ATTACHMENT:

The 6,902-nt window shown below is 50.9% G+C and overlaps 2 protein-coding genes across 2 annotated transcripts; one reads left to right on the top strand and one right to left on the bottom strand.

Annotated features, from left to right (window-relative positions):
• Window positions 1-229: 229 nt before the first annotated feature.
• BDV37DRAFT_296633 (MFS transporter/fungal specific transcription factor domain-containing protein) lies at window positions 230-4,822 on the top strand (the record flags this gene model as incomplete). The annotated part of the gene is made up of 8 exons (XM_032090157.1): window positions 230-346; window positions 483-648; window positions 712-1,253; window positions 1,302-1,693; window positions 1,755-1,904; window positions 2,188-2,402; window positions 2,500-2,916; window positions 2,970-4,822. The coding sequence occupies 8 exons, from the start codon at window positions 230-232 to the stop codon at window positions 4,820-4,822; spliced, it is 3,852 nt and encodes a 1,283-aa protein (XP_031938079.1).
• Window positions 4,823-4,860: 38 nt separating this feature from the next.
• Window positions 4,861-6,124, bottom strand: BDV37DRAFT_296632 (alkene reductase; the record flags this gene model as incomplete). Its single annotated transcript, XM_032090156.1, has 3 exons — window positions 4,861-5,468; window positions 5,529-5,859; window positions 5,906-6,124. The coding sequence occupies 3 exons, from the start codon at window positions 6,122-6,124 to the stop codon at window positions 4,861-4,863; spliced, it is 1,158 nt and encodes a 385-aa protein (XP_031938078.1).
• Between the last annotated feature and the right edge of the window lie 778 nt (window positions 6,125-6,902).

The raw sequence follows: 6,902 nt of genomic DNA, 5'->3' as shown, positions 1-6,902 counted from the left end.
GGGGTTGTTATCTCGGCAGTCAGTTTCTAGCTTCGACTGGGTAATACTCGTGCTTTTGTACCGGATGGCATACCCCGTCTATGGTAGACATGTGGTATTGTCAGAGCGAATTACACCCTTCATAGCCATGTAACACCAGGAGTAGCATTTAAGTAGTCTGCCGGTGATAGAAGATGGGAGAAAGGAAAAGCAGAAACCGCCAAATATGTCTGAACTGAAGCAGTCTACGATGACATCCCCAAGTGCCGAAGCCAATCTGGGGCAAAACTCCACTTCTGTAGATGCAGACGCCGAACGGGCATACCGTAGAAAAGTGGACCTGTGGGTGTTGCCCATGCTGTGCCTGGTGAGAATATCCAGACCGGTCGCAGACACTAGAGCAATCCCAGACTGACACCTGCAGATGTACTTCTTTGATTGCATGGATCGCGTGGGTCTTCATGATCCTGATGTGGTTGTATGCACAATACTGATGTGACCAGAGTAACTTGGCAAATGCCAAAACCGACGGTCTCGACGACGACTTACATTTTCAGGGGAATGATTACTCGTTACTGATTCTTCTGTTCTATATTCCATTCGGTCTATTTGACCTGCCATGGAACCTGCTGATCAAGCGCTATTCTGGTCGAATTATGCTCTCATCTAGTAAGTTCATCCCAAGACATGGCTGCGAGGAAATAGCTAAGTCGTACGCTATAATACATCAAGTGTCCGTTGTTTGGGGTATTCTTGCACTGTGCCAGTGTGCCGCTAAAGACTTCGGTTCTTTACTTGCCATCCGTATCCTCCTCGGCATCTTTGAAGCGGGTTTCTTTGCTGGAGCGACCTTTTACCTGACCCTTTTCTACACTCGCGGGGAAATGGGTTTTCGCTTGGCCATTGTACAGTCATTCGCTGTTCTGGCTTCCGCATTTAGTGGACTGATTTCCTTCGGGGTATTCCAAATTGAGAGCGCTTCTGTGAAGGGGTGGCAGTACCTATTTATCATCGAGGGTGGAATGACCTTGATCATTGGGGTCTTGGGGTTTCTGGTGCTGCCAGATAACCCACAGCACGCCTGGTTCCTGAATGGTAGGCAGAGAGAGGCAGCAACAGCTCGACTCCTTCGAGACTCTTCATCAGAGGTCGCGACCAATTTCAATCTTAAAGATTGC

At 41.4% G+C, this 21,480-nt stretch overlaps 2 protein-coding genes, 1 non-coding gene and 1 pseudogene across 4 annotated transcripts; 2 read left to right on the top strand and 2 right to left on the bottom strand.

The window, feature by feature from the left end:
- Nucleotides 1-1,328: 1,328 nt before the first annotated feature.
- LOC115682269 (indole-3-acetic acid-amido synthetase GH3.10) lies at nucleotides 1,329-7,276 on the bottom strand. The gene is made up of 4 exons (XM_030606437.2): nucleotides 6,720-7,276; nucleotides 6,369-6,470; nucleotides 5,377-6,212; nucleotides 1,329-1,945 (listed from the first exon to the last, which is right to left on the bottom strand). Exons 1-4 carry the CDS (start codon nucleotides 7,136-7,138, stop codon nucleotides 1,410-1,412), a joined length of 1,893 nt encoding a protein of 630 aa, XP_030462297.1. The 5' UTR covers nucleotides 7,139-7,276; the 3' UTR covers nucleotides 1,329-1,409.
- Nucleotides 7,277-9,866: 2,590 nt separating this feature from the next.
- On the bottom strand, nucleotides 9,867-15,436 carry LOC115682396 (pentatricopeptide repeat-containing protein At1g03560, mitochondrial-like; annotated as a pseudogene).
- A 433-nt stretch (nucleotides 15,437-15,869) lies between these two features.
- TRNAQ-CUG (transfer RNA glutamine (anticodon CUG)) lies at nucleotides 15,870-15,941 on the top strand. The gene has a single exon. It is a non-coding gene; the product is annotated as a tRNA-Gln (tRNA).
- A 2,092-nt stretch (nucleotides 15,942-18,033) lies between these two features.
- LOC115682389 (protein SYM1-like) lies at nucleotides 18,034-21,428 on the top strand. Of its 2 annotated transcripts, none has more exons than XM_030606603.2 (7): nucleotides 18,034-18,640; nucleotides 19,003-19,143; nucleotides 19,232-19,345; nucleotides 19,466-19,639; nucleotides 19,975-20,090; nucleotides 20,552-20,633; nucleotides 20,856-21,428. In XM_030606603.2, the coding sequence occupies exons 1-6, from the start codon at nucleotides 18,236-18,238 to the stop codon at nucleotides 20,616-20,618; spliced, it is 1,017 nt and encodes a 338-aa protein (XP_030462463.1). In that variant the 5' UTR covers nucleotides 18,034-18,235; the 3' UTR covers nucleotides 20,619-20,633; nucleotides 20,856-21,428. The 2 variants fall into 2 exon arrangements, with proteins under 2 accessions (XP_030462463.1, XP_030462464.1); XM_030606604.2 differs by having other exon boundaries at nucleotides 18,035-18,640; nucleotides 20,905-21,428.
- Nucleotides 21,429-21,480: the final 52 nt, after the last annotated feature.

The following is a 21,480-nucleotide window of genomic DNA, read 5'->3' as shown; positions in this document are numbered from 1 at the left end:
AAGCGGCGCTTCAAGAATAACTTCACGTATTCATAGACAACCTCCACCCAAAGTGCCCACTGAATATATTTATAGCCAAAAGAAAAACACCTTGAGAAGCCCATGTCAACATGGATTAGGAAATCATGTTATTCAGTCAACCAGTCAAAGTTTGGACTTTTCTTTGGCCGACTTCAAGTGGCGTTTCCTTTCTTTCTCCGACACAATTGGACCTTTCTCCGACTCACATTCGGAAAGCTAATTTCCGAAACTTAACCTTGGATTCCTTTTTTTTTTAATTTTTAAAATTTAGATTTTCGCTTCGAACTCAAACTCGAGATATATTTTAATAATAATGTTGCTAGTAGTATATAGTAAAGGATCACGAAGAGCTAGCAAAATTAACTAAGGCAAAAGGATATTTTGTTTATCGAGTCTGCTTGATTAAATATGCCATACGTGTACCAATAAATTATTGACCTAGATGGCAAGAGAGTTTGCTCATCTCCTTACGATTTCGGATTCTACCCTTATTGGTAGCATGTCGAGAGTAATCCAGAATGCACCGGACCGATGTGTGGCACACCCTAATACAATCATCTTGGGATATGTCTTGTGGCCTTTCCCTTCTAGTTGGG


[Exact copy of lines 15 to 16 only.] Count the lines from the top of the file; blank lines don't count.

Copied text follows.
- On the bottom strand, nucleotides 9,867-15,436 carry LOC115682396 (pentatricopeptide repeat-containing protein At1g03560, mitochondrial-like; annotated as a pseudogene).
- A 433-nt stretch (nucleotides 15,437-15,869) lies between these two features.